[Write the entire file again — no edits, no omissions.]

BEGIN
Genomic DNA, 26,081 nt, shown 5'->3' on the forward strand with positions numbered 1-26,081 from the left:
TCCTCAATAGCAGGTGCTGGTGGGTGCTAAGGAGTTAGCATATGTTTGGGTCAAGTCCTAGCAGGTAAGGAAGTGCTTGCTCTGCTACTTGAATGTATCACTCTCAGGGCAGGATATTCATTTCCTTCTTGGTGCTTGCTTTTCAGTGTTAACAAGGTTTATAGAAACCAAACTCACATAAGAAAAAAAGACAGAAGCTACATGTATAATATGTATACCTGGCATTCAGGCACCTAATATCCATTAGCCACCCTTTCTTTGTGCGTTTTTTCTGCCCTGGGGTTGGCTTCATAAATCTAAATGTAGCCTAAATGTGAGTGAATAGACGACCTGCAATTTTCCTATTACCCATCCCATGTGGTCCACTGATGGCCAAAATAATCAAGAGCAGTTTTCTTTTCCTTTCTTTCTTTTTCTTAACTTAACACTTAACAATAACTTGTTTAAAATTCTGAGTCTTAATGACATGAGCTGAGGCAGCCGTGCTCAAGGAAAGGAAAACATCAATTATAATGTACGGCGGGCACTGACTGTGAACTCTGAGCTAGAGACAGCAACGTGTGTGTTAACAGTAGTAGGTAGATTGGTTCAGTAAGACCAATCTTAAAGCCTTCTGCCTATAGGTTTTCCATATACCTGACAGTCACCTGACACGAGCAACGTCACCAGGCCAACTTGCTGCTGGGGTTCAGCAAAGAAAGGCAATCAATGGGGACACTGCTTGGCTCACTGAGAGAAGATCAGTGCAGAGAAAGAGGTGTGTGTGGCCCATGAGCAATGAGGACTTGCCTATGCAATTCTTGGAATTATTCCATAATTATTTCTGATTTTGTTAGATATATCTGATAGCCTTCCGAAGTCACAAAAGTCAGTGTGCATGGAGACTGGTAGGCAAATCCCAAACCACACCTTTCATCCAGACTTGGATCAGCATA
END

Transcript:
Genomic DNA, 26,081 nt, shown 5'->3' on the forward strand with positions numbered 1-26,081 from the left:
TCCTCAATAGCAGGTGCTGGTGGGTGCTAAGGAGTTAGCATATGTTTGGGTCAAGTCCTAGCAGGTAAGGAAGTGCTTGCTCTGCTACTTGAATGTATCACTCTCAGGGCAGGATATTCATTTCCTTCTTGGTGCTTGCTTTTCAGTGTTAACAAGGTTTATAGAAACCAAACTCACATAAGAAAAAAAGACAGAAGCTACATGTATAATATGTATACCTGGCATTCAGGCACCTAATATCCATTAGCCACCCTTTCTTTGTGCGTTTTTTCTGCCCTGGGGTTGGCTTCATAAATCTAAATGTAGCCTAAATGTGAGTGAATAGACGACCTGCAATTTTCCTATTACCCATCCCATGTGGTCCACTGATGGCCAAAATAATCAAGAGCAGTTTTCTTTTCCTTTCTTTCTTTTTCTTAACTTAACACTTAACAATAACTTGTTTAAAATTCTGAGTCTTAATGACATGAGCTGAGGCAGCCGTGCTCAAGGAAAGGAAAACATCAATTATAATGTACGGCGGGCACTGACTGTGAACTCTGAGCTAGAGACAGCAACGTGTGTGTTAACAGTAGTAGGTAGATTGGTTCAGTAAGACCAATCTTAAAGCCTTCTGCCTATAGGTTTTCCATATACCTGACAGTCACCTGACACGAGCAACGTCACCAGGCCAACTTGCTGCTGGGGTTCAGCAAAGAAAGGCAATCAATGGGGACACTGCTTGGCTCACTGAGAGAAGATCAGTGCAGAGAAAGAGGTGTGTGTGGCCCATGAGCAATGAGGACTTGCCTATGCAATTCTTGGAATTATTCCATAATTATTTCTGATTTTGTTAGATATATCTGATAGCCTTCCGAAGTCACAAAAGTCAGTGTGCATGGAGACTGGTAGGCAAATCCCAAACCACACCTTTCATCCAGACTTGGATCAGCATA